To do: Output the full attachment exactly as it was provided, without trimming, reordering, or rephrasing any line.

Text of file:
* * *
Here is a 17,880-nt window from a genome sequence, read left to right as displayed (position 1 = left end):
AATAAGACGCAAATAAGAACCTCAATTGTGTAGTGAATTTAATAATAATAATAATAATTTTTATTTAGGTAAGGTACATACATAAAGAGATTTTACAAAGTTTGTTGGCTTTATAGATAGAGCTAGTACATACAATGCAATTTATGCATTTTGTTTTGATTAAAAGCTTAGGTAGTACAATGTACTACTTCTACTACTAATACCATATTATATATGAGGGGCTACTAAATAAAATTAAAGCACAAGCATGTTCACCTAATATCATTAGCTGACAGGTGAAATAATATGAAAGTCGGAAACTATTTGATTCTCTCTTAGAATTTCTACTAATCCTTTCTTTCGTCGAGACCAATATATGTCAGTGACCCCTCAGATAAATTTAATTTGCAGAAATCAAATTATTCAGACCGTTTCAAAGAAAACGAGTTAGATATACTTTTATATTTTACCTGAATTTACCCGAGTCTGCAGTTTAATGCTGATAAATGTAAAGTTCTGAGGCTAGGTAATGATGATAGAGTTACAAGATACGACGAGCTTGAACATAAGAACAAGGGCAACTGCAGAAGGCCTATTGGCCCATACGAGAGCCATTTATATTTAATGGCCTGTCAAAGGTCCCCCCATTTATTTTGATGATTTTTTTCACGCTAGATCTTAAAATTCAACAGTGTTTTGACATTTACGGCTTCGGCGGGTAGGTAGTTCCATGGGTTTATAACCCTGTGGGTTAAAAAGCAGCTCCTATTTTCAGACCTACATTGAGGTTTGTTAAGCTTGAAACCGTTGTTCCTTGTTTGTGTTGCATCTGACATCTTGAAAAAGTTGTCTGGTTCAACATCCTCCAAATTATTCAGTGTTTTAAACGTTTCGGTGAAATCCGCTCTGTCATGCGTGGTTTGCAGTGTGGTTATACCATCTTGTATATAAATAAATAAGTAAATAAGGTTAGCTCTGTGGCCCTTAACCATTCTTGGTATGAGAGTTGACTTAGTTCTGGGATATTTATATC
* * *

Here is a 17,880-nt window from a genome sequence, read left to right as displayed (position 1 = left end):
AATAAGACGCAAATAAGAACCTCAATTGTGTAGTGAATTTAATAATAATAATAATAATTTTTATTTAGGTAAGGTACATACATAAAGAGATTTTACAAAGTTTGTTGGCTTTATAGATAGAGCTAGTACATACAATGCAATTTATGCATTTTGTTTTGATTAAAAGCTTAGGTAGTACAATGTACTACTTCTACTACTAATACCATATTATATATGAGGGGCTACTAAATAAAATTAAAGCACAAGCATGTTCACCTAATATCATTAGCTGACAGGTGAAATAATATGAAAGTCGGAAACTATTTGATTCTCTCTTAGAATTTCTACTAATCCTTTCTTTCGTCGAGACCAATATATGTCAGTGACCCCTCAGATAAATTTAATTTGCAGAAATCAAATTATTCAGACCGTTTCAAAGAAAACGAGTTAGATATACTTTTATATTTTACCTGAATTTACCCGAGTCTGCAGTTTAATGCTGATAAATGTAAAGTTCTGAGGCTAGGTAATGATGATAGAGTTACAAGATACGACGAGCTTGAACATAAGAACAAGGGCAACTGCAGAAGGCCTATTGGCCCATACGAGAGCCATTTATATTTAATGGCCTGTCAAAGGTCCCCCCATTTATTTTGATGATTTTTTTCACGCTAGATCTTAAAATTCAACAGTGTTTTGACATTTACGGCTTCGGCGGGTAGGTAGTTCCATGGGTTTATAACCCTGTGGGTTAAAAAGCAGCTCCTATTTTCAGACCTACATTGAGGTTTGTTAAGCTTGAAACCGTTGTTCCTTGTTTGTGTTGCATCTGACATCTTGAAAAAGTTGTCTGGTTCAACATCCTCCAAATTATTCAGTGTTTTAAACGTTTCGGTGAAATCCGCTCTGTCATGCGTGGTTTGCAGTGTGGTTATACCATCTTGTATATAAATAAATAAGTAAATAAGGTTAGCTCTGTGGCCCTTAACCATTCTTGGTATGAGAGTTGACTTAGTTCTGGGATATTTATATC